Unlock a PC with the power of your heart
It may sound like a rejected plot from a Care Bears remake, but researchers from the University at Buffalo have discovered a way to unlock computers using the power of your heart.
Specifically, this form of authentication works by using a radar to measure the size and shape of your heart. If you’re in the right place, the device should be able to recognise that it’s you sitting in front of the PC, and sign you in without any pesky passwords. It takes about eight seconds to identify your heart the first time, and after that it continuously recognises you, meaning you can wander off without logging out and not have to worry about someone taking your seat. “No two people with identical hearts have ever been found,” explained study author Wenyao Xu, adding that the only time heart shapes change is with serious disease.
Because it uses low-level Doppler radar to monitor heart dimensions, it also works at range – up to 98ft away to be exact. Okay, that’s not hugely useful for personal computing unless you have a very big monitor, but the researchers envisage it could be used for airport security, speeding up the process of getting travellers through passport control in record time.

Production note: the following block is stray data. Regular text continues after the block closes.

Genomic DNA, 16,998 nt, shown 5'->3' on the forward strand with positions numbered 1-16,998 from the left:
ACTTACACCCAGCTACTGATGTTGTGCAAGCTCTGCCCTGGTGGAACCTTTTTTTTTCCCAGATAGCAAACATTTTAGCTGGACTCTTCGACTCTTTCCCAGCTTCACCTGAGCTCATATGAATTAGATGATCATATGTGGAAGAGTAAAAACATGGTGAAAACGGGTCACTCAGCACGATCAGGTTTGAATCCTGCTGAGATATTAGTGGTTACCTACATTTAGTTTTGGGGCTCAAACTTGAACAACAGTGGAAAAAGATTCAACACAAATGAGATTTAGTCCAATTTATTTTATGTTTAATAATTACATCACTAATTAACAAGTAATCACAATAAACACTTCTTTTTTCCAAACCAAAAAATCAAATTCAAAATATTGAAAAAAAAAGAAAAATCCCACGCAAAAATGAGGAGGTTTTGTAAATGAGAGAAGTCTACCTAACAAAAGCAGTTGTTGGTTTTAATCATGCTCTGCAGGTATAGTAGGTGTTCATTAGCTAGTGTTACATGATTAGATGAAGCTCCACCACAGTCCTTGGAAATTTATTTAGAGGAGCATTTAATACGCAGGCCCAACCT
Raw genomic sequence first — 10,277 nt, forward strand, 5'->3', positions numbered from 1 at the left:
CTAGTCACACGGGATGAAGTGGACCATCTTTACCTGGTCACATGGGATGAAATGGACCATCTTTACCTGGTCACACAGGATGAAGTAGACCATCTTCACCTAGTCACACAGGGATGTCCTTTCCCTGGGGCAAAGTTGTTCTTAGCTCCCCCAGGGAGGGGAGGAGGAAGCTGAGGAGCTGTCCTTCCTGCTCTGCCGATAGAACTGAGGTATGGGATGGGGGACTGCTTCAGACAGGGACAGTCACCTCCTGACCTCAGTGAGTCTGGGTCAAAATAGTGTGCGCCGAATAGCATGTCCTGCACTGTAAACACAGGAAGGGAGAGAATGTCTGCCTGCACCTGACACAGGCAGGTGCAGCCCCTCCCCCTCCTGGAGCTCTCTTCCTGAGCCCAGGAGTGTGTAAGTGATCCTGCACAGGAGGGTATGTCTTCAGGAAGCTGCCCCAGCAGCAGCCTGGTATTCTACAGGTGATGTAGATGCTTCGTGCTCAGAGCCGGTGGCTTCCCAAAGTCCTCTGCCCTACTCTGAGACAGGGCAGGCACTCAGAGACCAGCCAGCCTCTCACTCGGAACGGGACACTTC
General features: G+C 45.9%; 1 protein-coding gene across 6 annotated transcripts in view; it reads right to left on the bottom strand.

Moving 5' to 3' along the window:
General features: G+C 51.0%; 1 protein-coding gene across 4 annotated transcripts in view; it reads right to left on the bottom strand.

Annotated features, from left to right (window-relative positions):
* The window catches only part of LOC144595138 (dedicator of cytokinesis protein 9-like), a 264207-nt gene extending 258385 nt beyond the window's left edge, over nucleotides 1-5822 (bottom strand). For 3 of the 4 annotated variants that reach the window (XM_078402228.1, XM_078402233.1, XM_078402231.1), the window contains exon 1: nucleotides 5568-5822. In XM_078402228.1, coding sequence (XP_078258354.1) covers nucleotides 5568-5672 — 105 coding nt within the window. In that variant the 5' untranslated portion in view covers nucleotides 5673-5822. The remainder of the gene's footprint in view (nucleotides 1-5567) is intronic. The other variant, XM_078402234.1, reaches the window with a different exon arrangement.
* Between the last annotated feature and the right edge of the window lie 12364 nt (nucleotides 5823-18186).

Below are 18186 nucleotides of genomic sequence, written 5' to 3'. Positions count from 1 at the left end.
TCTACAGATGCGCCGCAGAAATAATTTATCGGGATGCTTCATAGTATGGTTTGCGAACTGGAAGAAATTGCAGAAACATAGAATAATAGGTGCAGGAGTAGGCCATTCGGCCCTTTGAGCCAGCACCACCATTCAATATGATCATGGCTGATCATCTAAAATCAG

If the idea of being continually scanned sounds dangerous, it’s worth noting that the researchers claim the radar strength is “much less” than Wi-Fi, which is generally regarded as pretty safe. “We are living in a Wi-Fi surrounding environment every day, and the new system is as safe as those Wi-Fi devices,” said Wenyao Xu, the study’s lead author. “The reader is about five milliwatts, even less than 1% of the radiation from our smartphones.”
Right now, it’s not practical for use everywhere because of its size, but the researchers are hopeful that they’ll be able to shrink it down so that it comfortably fits within a keyboard, and may even be able to fit it inside smartphones. The downside to this, of course, is that anyone can unlock your phone as long as you’re standing nearby – which means that border control wouldn’t need to ask you for your password to gain access to all of your accounts. Perhaps the best use case is to imagine this as a form of two-factor authentication: you’d still need a password, but a quick scan of the heart could confirm whether it’s really you or a hacker who’s nabbed your login.
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